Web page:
Schlepping your stuff onboard may seem like a serious pain, but it forces you to pack light and it’s way less grief than arriving in Costa Rica to discover your bags are still in Houston. By the time Brian’s girls were four and six, they were rolling their own cartoon- and flower-themed suitcases through airports. Once they got older, he bought them serious wheeled duffles from Eagle Creek. To save space on clothes, he bucked up and bought them merino wool T-shirts and quick-dry layers that launder easily. “Buy good gear—it lasts and can be resold or passed down. If kids are dry and comfortable, they will be happy. It’s a small investment in your own sanity.”
Catch Some Sleep
Few things are as daunting as a cranky, jet-lagged preschooler. Many kids will naturally fight sleep on overstimulating flights, so Brian keeps a few tricks up his sleeve to encourage snoozing. “Our kids flew in pajamas if traveling in the appropriate time frame. I always like red-eye flights as kids sleep inevitably and it is easier to keep them on schedule. The additional flight savings can be put towards extending the trip! And once you land, exercise upon arrival is always a great way to tire the little ones out and get them on track.”
Put Them to Work
Get your older kids in on the pre-trip planning by designating them official researchers. Brian’s go-to sources: library books on the destination, good old Google, and Owl, a magazine for outdoorsy kids ages 9-13. “They get so excited for the trip that traveling becomes a means to end,” he says. Once you’re on the road, arm them with a cheap digital camera. “They love to take pictures on all aspects of the journey. They have a much different perspective and the pictures, although plentiful, are really cool.” Brian’s also set up a blog for his daughters so they can write and take photos to share. “They can post along the way or do it when they get home. For younger kids, a scrap book and glue stick may suffice.”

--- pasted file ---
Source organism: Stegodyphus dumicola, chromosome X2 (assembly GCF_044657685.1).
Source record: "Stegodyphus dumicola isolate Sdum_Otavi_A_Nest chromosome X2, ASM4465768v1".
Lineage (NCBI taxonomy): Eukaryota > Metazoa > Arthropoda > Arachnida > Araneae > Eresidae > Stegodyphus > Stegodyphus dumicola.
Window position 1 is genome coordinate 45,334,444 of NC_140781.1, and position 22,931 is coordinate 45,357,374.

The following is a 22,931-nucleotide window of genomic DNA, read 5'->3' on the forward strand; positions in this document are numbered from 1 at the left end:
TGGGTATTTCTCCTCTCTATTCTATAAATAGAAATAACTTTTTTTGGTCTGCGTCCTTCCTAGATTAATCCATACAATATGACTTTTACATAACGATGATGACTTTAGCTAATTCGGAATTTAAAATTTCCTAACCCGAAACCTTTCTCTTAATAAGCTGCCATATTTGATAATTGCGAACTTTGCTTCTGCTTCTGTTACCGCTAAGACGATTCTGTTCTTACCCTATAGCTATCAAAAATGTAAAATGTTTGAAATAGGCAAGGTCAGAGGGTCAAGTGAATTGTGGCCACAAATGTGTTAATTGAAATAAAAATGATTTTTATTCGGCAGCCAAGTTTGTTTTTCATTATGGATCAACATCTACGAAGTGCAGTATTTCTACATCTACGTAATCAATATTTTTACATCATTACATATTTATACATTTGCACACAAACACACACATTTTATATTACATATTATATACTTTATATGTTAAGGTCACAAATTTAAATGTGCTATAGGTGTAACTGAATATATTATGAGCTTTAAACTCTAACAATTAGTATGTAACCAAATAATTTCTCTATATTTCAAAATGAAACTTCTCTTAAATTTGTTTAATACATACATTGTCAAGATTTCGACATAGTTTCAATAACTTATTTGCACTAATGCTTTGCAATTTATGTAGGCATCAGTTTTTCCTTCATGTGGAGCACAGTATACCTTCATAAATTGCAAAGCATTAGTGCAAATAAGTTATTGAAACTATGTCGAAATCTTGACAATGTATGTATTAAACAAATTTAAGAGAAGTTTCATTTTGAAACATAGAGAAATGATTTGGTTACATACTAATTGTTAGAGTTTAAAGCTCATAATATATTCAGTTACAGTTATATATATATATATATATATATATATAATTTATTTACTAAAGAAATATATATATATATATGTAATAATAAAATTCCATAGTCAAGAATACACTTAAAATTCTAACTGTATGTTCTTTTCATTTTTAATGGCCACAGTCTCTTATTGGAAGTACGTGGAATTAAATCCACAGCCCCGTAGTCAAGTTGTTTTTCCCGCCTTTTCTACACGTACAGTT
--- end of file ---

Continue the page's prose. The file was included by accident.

Reinforce Good Behavior
Practice “restaurant manners” before you leave. Says Brian, “This is constant brow-beating about what’s acceptable behavior: polite responses to servers, table manners, no lounging all over chairs and table. No running around the restaurant EVER. Tell them they’re practicing for their trip.” These standards became travel standards—and apply to adults, too. His one exception: “I let them ride the escalators—it’s a good way to kill time in an airport.”